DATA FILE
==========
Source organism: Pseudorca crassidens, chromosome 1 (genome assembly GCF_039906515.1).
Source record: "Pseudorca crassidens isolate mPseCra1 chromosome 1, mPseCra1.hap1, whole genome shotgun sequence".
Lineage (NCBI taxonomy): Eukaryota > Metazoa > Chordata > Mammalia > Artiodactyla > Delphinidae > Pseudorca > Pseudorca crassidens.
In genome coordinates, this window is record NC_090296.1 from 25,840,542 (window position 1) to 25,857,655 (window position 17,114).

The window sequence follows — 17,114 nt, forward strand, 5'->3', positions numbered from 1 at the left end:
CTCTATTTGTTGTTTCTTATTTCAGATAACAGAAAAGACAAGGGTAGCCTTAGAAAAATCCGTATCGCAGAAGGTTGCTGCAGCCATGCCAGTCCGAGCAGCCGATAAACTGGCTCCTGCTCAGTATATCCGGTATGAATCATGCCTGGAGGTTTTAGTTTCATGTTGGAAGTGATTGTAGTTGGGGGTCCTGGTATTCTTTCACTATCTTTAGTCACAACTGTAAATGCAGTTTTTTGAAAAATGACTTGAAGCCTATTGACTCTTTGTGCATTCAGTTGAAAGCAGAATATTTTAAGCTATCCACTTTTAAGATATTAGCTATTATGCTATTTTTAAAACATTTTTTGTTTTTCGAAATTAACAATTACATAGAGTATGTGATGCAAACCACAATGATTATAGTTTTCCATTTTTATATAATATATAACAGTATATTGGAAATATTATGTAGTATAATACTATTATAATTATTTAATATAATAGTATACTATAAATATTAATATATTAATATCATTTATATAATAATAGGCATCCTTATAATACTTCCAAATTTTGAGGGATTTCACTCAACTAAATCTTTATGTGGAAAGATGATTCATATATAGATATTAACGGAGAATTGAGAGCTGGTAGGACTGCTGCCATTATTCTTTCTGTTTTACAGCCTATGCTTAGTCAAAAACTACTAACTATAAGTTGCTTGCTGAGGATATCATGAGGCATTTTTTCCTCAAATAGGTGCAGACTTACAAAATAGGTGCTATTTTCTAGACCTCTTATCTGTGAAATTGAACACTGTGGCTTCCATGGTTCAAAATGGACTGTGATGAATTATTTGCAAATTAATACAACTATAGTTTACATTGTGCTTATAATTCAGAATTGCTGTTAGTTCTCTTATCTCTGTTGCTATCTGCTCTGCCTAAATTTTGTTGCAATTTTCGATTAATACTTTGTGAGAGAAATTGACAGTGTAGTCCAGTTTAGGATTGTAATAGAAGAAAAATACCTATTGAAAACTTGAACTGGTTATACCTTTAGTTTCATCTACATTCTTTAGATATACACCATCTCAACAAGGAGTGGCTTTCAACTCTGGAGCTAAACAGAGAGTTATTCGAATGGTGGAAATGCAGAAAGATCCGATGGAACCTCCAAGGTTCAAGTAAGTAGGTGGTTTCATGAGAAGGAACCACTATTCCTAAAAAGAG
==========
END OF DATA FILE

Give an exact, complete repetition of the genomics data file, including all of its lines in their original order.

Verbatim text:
Source organism: Pseudorca crassidens, chromosome 1 (genome assembly GCF_039906515.1).
Source record: "Pseudorca crassidens isolate mPseCra1 chromosome 1, mPseCra1.hap1, whole genome shotgun sequence".
Lineage (NCBI taxonomy): Eukaryota > Metazoa > Chordata > Mammalia > Artiodactyla > Delphinidae > Pseudorca > Pseudorca crassidens.
In genome coordinates, this window is record NC_090296.1 from 25,840,542 (window position 1) to 25,857,655 (window position 17,114).

The window sequence follows — 17,114 nt, forward strand, 5'->3', positions numbered from 1 at the left end:
CTCTATTTGTTGTTTCTTATTTCAGATAACAGAAAAGACAAGGGTAGCCTTAGAAAAATCCGTATCGCAGAAGGTTGCTGCAGCCATGCCAGTCCGAGCAGCCGATAAACTGGCTCCTGCTCAGTATATCCGGTATGAATCATGCCTGGAGGTTTTAGTTTCATGTTGGAAGTGATTGTAGTTGGGGGTCCTGGTATTCTTTCACTATCTTTAGTCACAACTGTAAATGCAGTTTTTTGAAAAATGACTTGAAGCCTATTGACTCTTTGTGCATTCAGTTGAAAGCAGAATATTTTAAGCTATCCACTTTTAAGATATTAGCTATTATGCTATTTTTAAAACATTTTTTGTTTTTCGAAATTAACAATTACATAGAGTATGTGATGCAAACCACAATGATTATAGTTTTCCATTTTTATATAATATATAACAGTATATTGGAAATATTATGTAGTATAATACTATTATAATTATTTAATATAATAGTATACTATAAATATTAATATATTAATATCATTTATATAATAATAGGCATCCTTATAATACTTCCAAATTTTGAGGGATTTCACTCAACTAAATCTTTATGTGGAAAGATGATTCATATATAGATATTAACGGAGAATTGAGAGCTGGTAGGACTGCTGCCATTATTCTTTCTGTTTTACAGCCTATGCTTAGTCAAAAACTACTAACTATAAGTTGCTTGCTGAGGATATCATGAGGCATTTTTTCCTCAAATAGGTGCAGACTTACAAAATAGGTGCTATTTTCTAGACCTCTTATCTGTGAAATTGAACACTGTGGCTTCCATGGTTCAAAATGGACTGTGATGAATTATTTGCAAATTAATACAACTATAGTTTACATTGTGCTTATAATTCAGAATTGCTGTTAGTTCTCTTATCTCTGTTGCTATCTGCTCTGCCTAAATTTTGTTGCAATTTTCGATTAATACTTTGTGAGAGAAATTGACAGTGTAGTCCAGTTTAGGATTGTAATAGAAGAAAAATACCTATTGAAAACTTGAACTGGTTATACCTTTAGTTTCATCTACATTCTTTAGATATACACCATCTCAACAAGGAGTGGCTTTCAACTCTGGAGCTAAACAGAGAGTTATTCGAATGGTGGAAATGCAGAAAGATCCGATGGAACCTCCAAGGTTCAAGTAAGTAGGTGGTTTCATGAGAAGGAACCACTATTCCTAAAAAGAG